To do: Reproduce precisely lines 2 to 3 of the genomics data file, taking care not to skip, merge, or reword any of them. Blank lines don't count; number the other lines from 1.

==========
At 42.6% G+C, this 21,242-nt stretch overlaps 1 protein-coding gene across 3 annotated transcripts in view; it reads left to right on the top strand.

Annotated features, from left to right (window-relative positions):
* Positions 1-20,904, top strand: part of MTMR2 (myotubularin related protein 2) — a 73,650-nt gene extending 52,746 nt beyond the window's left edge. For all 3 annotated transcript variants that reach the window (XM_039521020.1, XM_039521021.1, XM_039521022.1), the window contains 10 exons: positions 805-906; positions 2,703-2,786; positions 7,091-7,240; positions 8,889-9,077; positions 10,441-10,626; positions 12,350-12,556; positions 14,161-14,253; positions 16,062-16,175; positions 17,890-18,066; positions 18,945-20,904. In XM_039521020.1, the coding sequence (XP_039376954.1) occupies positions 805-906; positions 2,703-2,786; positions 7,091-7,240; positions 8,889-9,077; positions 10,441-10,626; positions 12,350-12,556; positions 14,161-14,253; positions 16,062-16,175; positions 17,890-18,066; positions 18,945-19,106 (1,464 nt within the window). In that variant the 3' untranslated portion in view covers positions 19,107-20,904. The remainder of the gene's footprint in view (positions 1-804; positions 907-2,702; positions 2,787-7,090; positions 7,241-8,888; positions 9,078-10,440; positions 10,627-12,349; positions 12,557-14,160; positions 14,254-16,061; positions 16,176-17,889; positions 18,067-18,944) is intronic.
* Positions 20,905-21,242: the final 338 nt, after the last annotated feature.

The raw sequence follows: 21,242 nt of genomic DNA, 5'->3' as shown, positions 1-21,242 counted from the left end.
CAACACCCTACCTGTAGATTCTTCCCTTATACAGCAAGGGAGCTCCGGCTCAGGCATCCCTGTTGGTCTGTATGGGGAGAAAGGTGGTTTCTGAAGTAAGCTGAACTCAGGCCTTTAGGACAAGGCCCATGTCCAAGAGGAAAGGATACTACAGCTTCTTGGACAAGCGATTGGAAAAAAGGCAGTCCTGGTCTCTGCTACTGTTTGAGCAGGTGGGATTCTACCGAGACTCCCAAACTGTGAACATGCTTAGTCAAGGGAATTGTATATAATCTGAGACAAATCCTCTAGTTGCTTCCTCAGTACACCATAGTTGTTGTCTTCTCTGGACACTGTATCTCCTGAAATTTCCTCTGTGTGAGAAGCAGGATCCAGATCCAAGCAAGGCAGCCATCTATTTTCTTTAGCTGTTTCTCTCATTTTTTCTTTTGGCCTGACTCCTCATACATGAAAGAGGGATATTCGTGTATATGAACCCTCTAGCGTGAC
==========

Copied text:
Annotated features, from left to right (window-relative positions):
* Positions 1-20,904, top strand: part of MTMR2 (myotubularin related protein 2) — a 73,650-nt gene extending 52,746 nt beyond the window's left edge. For all 3 annotated transcript variants that reach the window (XM_039521020.1, XM_039521021.1, XM_039521022.1), the window contains 10 exons: positions 805-906; positions 2,703-2,786; positions 7,091-7,240; positions 8,889-9,077; positions 10,441-10,626; positions 12,350-12,556; positions 14,161-14,253; positions 16,062-16,175; positions 17,890-18,066; positions 18,945-20,904. In XM_039521020.1, the coding sequence (XP_039376954.1) occupies positions 805-906; positions 2,703-2,786; positions 7,091-7,240; positions 8,889-9,077; positions 10,441-10,626; positions 12,350-12,556; positions 14,161-14,253; positions 16,062-16,175; positions 17,890-18,066; positions 18,945-19,106 (1,464 nt within the window). In that variant the 3' untranslated portion in view covers positions 19,107-20,904. The remainder of the gene's footprint in view (positions 1-804; positions 907-2,702; positions 2,787-7,090; positions 7,241-8,888; positions 9,078-10,440; positions 10,627-12,349; positions 12,557-14,160; positions 14,254-16,061; positions 16,176-17,889; positions 18,067-18,944) is intronic.